Mel Gibson doesn’t want you to see The Professor and the Madman. And for the first time in forever, you should heed his words.
Arriving in select theaters and on VOD on March 10, the controversy-plagued actor’s latest has been embroiled in legal disputes for the better part of the past two years, stemming from Gibson and filmmaker Farhad Safinia’s desire to squash its theatrical release.
The reason for their efforts are rooted in a production dispute in which Gibson and Safinia lobbied to shoot additional scenes in Oxford, England, rather than at Trinity College in Dublin. When their request was denied (due to cost and runtime concerns), they quit, and subsequently sued Voltage Pictures for breach of contract, hoping to bury the film. Gibson and his company Icon Productions lost that case in June 2018, and as a result, moviegoers finally have access to Safinia’s feature—albeit without his name attached, as the co-writer and director has chosen to be credited under the pseudonym PB Shemran.
There’s definitely on-screen evidence of that behind-the-scenes conflict in The Professor and the Madman, especially as it relates to the passage of time. Yet it’s difficult to imagine any extra material significantly enhancing this creaky historical saga, which is based on Simon Winchester’s 1998 non-fiction tome about the birth of the English dictionary. Pairing Gibson and Sean Penn as academically-minded strangers whose bond is forged through a shared love of language and enormously long gray beards, it’s a true-life tale that might have been passable if not for its habit of piling on melodramatic flourishes whenever and wherever possible.
In 1872 London, Dr. William Chester Minor (Penn) is found not guilty of murdering George Merrett (Shane Noone)—not because he didn’t do it (a flashback demonstrates his culpability), but because he’s criminally insane, having thought he was being pursued by a gentleman with a brand on his left cheek. He is, quite clearly, the madman of the film’s title. And if this bit of backstory wasn’t enough to prove it, Penn immediately embarks on a campaign of cornball theatrics. He’s a walking compendium of crazy-man ticks, outbursts and whispered proclamations, beating at the sides of his head and spitting and flailing about with unbridled lunacy. There’s no doubt that, in reality, Minor was a seriously disturbed individual (he was eventually diagnosed as a schizophrenic). Penn, however, goes so overboard that it’s hard to take seriously his character’s troubled state of mind, which is plagued by paranoid delusions about a traumatic incident he was involved in while serving as a captain and surgeon in the U.S. Army.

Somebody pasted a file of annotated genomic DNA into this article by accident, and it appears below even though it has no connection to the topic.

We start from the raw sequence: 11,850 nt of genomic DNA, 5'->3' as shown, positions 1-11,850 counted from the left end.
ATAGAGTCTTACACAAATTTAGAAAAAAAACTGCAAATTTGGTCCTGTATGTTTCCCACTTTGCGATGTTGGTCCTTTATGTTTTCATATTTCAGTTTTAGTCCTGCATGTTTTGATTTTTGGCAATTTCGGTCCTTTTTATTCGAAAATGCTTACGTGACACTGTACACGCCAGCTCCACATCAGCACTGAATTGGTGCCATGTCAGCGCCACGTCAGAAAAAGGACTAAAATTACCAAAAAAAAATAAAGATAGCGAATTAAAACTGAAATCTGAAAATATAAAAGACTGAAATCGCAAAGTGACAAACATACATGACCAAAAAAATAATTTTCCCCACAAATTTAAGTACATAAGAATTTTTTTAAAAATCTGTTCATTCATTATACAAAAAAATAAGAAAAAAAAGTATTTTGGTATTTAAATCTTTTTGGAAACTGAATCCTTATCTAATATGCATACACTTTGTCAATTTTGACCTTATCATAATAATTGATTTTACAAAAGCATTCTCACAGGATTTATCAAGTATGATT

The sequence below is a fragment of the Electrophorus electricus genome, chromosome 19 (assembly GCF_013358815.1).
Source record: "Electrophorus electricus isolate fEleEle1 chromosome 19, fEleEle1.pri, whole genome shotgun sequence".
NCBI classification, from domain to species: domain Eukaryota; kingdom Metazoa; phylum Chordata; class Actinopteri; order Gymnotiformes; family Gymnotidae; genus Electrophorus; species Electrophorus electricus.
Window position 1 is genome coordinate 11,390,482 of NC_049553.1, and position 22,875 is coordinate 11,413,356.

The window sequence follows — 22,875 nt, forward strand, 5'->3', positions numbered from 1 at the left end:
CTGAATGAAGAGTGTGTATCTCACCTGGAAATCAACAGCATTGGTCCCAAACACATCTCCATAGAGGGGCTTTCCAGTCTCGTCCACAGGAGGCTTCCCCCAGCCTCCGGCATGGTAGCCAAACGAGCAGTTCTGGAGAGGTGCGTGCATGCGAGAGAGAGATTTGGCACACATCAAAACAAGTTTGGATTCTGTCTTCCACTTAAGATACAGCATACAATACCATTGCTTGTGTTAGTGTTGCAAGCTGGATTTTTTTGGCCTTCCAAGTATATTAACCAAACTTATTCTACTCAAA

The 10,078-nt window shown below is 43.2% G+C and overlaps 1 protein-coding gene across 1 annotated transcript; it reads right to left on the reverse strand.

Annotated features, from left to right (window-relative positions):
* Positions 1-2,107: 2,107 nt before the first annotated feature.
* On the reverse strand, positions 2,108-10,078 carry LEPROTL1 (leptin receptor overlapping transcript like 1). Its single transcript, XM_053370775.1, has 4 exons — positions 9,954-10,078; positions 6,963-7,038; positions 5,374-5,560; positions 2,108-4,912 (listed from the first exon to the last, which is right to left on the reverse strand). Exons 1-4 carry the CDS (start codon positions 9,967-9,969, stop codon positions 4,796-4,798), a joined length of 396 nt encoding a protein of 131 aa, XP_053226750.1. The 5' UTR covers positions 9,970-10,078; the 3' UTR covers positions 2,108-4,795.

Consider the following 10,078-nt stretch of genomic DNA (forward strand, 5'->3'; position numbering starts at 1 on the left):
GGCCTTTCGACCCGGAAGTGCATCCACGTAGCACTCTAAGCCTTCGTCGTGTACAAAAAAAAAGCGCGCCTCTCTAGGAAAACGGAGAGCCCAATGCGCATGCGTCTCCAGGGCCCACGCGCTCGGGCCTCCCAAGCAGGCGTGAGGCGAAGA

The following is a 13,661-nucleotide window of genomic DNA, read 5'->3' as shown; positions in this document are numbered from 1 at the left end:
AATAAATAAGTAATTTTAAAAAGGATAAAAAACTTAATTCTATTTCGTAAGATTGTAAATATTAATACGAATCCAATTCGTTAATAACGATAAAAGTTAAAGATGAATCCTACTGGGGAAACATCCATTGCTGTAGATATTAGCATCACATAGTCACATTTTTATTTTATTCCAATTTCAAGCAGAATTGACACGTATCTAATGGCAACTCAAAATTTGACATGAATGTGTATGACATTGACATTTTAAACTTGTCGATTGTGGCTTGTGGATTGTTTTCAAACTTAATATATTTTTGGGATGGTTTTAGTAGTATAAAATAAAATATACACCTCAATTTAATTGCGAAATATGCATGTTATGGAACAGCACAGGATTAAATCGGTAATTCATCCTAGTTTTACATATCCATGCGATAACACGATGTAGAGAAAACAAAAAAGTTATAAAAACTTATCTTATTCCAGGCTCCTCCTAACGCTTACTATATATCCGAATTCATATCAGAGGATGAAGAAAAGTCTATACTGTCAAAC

On the other side of the dramatic divide is James Murray (Gibson), who despite lacking a college degree is hired, on the basis of his tremendous knowledge, to compile the first Oxford English Dictionary. This requires a geographic relocation that upsets his wife Ada (Jennifer Ehle), and even with the aid of assistants, it proves an immense task that drives Murray to enlist the help of everyday Englishmen. Murray is, in case you didn’t realize it by now, the professor referenced in The Professor and the Madman’s title. And his progress—threatened by one-dimensionally evil publishers who care solely about profit—only becomes smoother once he begins receiving correspondences from Minor, whose literary wisdom is deep, and whose research turn out to be fruitful for both, given that it also lets Minor get a (temporary) grip on his frayed wits.